friday afternoon, feb 21. attended my first pocket lectures symposium, actually the first ever symposium, on the EDSA revolution, presented by the Philippine Historical Association and the GSIS Museo ng Sining. met my first filipino historians, dr. luis c. dery (la salle), dr. evelyn a. miranda (u.p., retired), dr. evelyn songco (ust), and, last but not least, prof. xiao chua (michael charleston briones chua, la salle) who is doing a great job talking philippine history, EDSA especially, on mainstream media, and whose story-telling, with power point visuals and funny asides, including a really mean (as in, galing!) vocal impersonation of marcos, was a hit with the audience of future history teachers. also gave brief remarks of thanks and remembrance, and finally met ryan palad of the GSIS museo who graciously shared with katrina maps of old manila for Revolutionary Routes back in 2011.
saturday afternoon, feb 22. off to Casa Roces (near the palace) for my first book club (Flips Flipping Pages) affair : FFP discusses EDSA UNO… moderated by honey de peralta. The group started reading the book some two months ago to be ready for a discussion, first among themselves, and then hopefully with the author, in celebration of EDSA. and it was a blast, talking with this young group — mostly still kids when EDSA happened — who had actually read the book, and being asked unexpected questions. i had thought they might ask to be clarified, or that i might be challenged, about my sequence of events and deconstruction of the four days (ten days, actually, starting with the crony boycott). instead they were eager to level it up, what to do, where to begin, how to spread the word. public TV? children’s stories? comics? what would it take to galvanize people into rising against PDAP and effecting change via another EDSA? hard questions. but a lot of optimism, and passion. there is hope.
sharing here a post on the book club’s facebook page that gladdens the heart.
While I watch with fascination and detachment the massive protests against abusive and dictatorial governments being played out in the grids of cyberspace and urban space of different countries (most recently Ukraine and Venezuela), it seems apt and timely that my bookclub Flips Flipping Pages is discussing EDSA Uno Dos Tres by Angela Stuart-Santiago for this month. The Philippines in 1986 staged after all the first peaceful revolution effectively seen by the rest of the world (Portugal was actually the first in 1974). This fly-on-the-wall, blow by blow account from the key players and luminaries of the historic four days leading up to the revolution is a riveting and revelatory read. Using personal interviews, articles, memoirs, letters and book analyses, Stuart-Santiago parses and weaves together a chronological story that brings to life the snap-second, seemingly arbitrary decisions made by fallible people that actually changed history. A colonel decides to defy orders of his superior to fire at point blank range to the army camp holding the rebel leaders; Marines refusing to tear-gas the crowd, paralyzed as scores of protesters hugged the barricades; a general’s decision to support the rebels rather than the government demoralizes Marcos military allies and turns the tides; Reagan’s last-moment call for a defeated thought still-defiant Marcos to give up; the military unable to find the radio station they were ordered to destroy, which is located right behind the Palace. Stuart-Santiago’s perceptive and moving “deconstruction” in the last chapter underscores the transformative power of process rather than product, the way it expands consciousness and imagination, the way it inspires solidarity and courageous, even heoric action; even as she mourns, and with this I am in complete agreement, the missed opportunities to effect real lasting social change through the previous three EDSA revolts.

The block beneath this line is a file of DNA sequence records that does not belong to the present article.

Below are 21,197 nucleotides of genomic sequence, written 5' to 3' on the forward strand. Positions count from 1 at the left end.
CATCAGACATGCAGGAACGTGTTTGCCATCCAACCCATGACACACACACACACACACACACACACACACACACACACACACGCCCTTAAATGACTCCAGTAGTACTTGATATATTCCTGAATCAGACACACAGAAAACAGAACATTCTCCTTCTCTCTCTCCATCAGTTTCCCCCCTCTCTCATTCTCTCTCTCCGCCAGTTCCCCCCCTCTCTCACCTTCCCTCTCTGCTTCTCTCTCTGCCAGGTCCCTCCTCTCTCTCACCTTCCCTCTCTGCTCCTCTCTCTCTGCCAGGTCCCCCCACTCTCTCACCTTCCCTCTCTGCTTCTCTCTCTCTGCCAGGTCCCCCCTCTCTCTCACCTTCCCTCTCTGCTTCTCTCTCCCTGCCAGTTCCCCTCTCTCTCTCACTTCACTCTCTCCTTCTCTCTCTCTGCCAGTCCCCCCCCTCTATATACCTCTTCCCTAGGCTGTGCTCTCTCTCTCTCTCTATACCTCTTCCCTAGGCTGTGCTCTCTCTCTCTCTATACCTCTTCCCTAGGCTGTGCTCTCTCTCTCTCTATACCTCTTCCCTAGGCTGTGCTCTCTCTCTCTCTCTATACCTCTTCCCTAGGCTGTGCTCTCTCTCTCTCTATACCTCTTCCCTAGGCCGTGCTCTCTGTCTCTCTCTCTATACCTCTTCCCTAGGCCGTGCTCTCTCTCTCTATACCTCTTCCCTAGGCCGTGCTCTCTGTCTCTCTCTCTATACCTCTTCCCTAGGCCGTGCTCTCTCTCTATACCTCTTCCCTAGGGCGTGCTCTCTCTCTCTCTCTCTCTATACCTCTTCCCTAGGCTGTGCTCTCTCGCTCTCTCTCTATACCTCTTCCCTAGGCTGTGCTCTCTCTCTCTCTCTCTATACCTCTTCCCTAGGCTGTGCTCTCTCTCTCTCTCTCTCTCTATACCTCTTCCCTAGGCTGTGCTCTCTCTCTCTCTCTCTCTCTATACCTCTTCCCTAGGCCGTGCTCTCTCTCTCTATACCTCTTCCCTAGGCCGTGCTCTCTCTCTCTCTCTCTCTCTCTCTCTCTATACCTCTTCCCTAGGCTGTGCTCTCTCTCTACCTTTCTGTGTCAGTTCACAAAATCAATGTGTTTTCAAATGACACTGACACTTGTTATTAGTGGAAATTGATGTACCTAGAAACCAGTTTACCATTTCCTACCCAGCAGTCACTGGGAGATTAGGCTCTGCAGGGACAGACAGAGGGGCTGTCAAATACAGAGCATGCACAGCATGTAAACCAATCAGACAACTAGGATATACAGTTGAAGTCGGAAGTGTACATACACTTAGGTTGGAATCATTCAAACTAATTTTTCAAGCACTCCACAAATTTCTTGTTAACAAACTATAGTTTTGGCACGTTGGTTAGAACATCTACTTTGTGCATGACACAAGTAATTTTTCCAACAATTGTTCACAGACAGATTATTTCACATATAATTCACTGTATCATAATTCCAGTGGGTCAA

I myself am not so pessimistic. I see these episodic revolutions as a necessary and healthy part of nation-building and statehood, which could take decades and in other civilizations, even centuries; in some cases the flexing of muscles of a non-politically conscious class, those of the poor and downtrodden, as with EDSA 3; in others, civil society’s outcry at the curtailment of their freedoms. I believe that there IS a limit to the kind and level of abuse that the human being can endure, and our attempts and efforts to bring about social justice and change can only be slow, experimental, and provisional. But I do hope that with our forays into peaceful revolts, our failing democratic struggles, our half-hearted political movements, all these irrational emotions and outrage amidst chaos, we are growing, we are learning new ways of participation, mobilization, and organization. For me, Angela Stuart-Santiago’s book is fresh and vital because it inspires me to keep going even as we go very slowly (but that’s only because we’re going far!) and to hold on the EDSA dream. 5 stars.